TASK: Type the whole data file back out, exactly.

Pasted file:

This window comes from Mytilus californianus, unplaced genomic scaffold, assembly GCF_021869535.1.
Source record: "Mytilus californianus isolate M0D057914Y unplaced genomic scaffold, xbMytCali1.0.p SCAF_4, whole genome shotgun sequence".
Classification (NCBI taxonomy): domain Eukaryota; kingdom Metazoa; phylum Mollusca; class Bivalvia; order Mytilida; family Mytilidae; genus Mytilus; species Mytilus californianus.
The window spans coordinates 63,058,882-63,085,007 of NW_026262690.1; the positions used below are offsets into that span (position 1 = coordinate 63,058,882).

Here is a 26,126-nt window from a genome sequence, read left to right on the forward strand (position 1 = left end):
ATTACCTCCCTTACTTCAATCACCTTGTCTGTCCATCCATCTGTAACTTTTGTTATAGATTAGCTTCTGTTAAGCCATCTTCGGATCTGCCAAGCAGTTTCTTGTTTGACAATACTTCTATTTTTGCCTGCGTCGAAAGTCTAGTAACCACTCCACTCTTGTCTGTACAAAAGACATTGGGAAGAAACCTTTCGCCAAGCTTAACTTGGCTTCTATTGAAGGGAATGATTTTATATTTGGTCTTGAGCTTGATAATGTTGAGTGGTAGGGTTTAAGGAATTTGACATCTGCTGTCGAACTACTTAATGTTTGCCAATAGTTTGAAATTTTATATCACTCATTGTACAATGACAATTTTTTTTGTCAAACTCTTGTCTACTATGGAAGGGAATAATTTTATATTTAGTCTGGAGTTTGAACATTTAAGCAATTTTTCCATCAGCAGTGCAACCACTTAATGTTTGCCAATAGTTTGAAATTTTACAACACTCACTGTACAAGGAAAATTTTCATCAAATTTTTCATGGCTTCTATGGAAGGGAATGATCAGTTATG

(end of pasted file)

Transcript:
This window comes from Mytilus californianus, unplaced genomic scaffold, assembly GCF_021869535.1.
Source record: "Mytilus californianus isolate M0D057914Y unplaced genomic scaffold, xbMytCali1.0.p SCAF_4, whole genome shotgun sequence".
Classification (NCBI taxonomy): domain Eukaryota; kingdom Metazoa; phylum Mollusca; class Bivalvia; order Mytilida; family Mytilidae; genus Mytilus; species Mytilus californianus.
The window spans coordinates 63,058,882-63,085,007 of NW_026262690.1; the positions used below are offsets into that span (position 1 = coordinate 63,058,882).

Here is a 26,126-nt window from a genome sequence, read left to right on the forward strand (position 1 = left end):
ATTACCTCCCTTACTTCAATCACCTTGTCTGTCCATCCATCTGTAACTTTTGTTATAGATTAGCTTCTGTTAAGCCATCTTCGGATCTGCCAAGCAGTTTCTTGTTTGACAATACTTCTATTTTTGCCTGCGTCGAAAGTCTAGTAACCACTCCACTCTTGTCTGTACAAAAGACATTGGGAAGAAACCTTTCGCCAAGCTTAACTTGGCTTCTATTGAAGGGAATGATTTTATATTTGGTCTTGAGCTTGATAATGTTGAGTGGTAGGGTTTAAGGAATTTGACATCTGCTGTCGAACTACTTAATGTTTGCCAATAGTTTGAAATTTTATATCACTCATTGTACAATGACAATTTTTTTTGTCAAACTCTTGTCTACTATGGAAGGGAATAATTTTATATTTAGTCTGGAGTTTGAACATTTAAGCAATTTTTCCATCAGCAGTGCAACCACTTAATGTTTGCCAATAGTTTGAAATTTTACAACACTCACTGTACAAGGAAAATTTTCATCAAATTTTTCATGGCTTCTATGGAAGGGAATGATCAGTTATG